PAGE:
Nonprofit Launches to Support Kids with Type 1 Diabetes

Headquartered in the Flathead Valley, statewide organization will host inaugural camp in August 2021

By Myers Reece
Tonya Fuhrmann, president and founder of the Montana Youth Diabetes Alliance, pictured in Kalispell on Nov. 19, 2020. Hunter D’Antuono | Flathead Beacon

Tonya Fuhrmann was diagnosed with Type 1 diabetes at 10 years old. She knows firsthand the daunting challenges of confronting the condition and its monumental lifestyle changes as a child, and she’s committed much of her adulthood to helping kids navigate those trials, volunteering as a diabetes camp counselor for nearly two decades.

But despite that personal and professional experience, she wasn’t well versed in the complex logistics of launching a statewide nonprofit from scratch. The Helena native was, however, eager to learn and do the necessary work, even while maintaining a full-time job at Whitefish Credit Union.

The fruits of her efforts, as well as the efforts of a long list of collaborators, are now coming into focus with the Montana Youth Diabetes Alliance (MYDA) ready to launch its inaugural camp in 2021. Noting that November is National Diabetes Awareness Month, Fuhrmann, who is the alliance’s founder and president, said she’s thrilled to see a years-long dream coming true.

“I’m beyond excited,” Fuhrmann, 36, said.

The mission of MYDA, a 501c3, is to enrich the lives of youth with Type 1 diabetes, as well as their families, by offering safe, fun and educational opportunities through camps and other events, providing financial assistance for out-of-pocket expenses associated with self-management supplies and helping families navigate diabetes resources and support systems.

The four-and-a-half-day camp is scheduled for August 2021 at Flathead Lutheran Bible Camp and will draw kids ages 8-17 from across Montana. MYDA has also already started executing other aspects of its mission, including helping several Flathead Valley families with out-of-pocket expenses related to diabetes.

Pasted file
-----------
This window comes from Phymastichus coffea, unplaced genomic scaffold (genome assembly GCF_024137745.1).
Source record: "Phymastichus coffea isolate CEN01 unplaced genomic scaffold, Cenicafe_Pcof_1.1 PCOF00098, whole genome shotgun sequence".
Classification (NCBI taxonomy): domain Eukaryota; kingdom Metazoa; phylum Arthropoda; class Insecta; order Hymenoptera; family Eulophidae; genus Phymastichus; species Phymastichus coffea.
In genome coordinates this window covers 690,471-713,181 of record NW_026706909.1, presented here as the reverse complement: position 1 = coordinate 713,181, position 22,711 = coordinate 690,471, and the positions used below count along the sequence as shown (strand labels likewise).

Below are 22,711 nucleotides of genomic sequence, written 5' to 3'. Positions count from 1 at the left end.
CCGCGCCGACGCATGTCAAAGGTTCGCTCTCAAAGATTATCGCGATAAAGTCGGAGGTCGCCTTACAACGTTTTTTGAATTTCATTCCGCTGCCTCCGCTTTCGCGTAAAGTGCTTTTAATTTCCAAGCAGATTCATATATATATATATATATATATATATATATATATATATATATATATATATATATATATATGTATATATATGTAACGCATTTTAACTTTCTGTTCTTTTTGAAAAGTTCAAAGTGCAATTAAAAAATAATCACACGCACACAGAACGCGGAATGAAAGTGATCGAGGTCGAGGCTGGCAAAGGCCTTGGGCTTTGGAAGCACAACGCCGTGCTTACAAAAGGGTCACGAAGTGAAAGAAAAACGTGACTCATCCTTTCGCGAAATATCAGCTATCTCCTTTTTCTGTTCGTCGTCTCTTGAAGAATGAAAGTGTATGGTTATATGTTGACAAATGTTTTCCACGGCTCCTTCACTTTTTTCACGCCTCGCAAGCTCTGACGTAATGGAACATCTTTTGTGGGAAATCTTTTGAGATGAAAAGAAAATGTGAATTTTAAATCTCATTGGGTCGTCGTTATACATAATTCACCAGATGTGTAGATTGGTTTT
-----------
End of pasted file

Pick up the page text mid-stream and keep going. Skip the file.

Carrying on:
The camp, which will require more than 50 volunteers from support to medical workers, will feature activities such as basketball, gaga ball, arts and crafts, swimming and kayaking, as well as nutritional and educational programs.

“One of the most important things to me is that they’re learning how to take care of themselves and how to set up successful futures,” Fuhrmann said.

An executive committee, board of directors and medical board have aided the launch of the alliance. Fuhrmann has worked long hours in the evenings and on weekends, outside of her regular work hours, to establish the nonprofit, and she said her collaborators have been similarly committed to the cause.

“I couldn’t do this without those board members and committee members because they have resources and education and knowledge of things that I have no idea about, and they’ve given so much of their time,” she said. “We’re all really excited to be Montana based. All of us are from Montana, and we want this to be for Montana.”

The board and committee members bring diverse backgrounds and expertise, from Columbia Falls City Manager Susan Nicosia aiding with finances to medical specialists such as MYDA medical director Gabe Blomquist, who works in diabetes management at Billings Clinic.

“I’m very impressed with the people involved — there are some powerhouses in Montana’s diabetes world,” said Marci Butcher, a MYDA board member and Helena-based certified diabetes care and education specialist who has worked in the field for 30 years.

The members are united in having their lives touched by diabetes in some way, personally or professionally, and by their desire to fill a void for the Type 1 youth diabetes community of Montana. Most are from the Flathead Valley, where the nonprofit is headquartered, but a number hail from elsewhere in the state.

“They’re amazing people who have it in their heart to help others, who not only work in the field but put their volunteer life into it as well,” Butcher said. “They’re folks who really have this as their passion.”

Butcher said she was already looking into ways to address the increasingly prohibitive out-of-pocket costs of diabetes supplies and insulin when she came across Fuhrmann’s efforts. She eagerly joined the board, bringing with her an extensive network of contacts in the field.

“It was a total aligning of the stars,” Butcher said of meeting up with Fuhrmann. “We couldn’t believe we found each other.”

“I’ve been just so impressed with the work that’s already been done so far,” she added. “It’s going to be an incredible thing. I’m just very grateful to be a part of it.”

With Type 1 diabetes diagnoses on the rise, Fuhrmann hopes to offer an important set of services for this growing population. She attended Type 1 diabetes camps as a kid before serving as a counselor for nearly 20 years, and she said camps promote confidence in kids, help them realize they’re not alone and give them critical lifelong tools and skills to manage their diabetes and reach their potential.

“I want this to be successful for a very, very long time,” she said. “I want these kids to be able to rely on a camp experience for Type 1 diabetes every year forever because they deserve it.”

For more information, visit

Stay Connected with the Daily Roundup.

Sign up for our newsletter and get the best of the Beacon delivered every day to your inbox.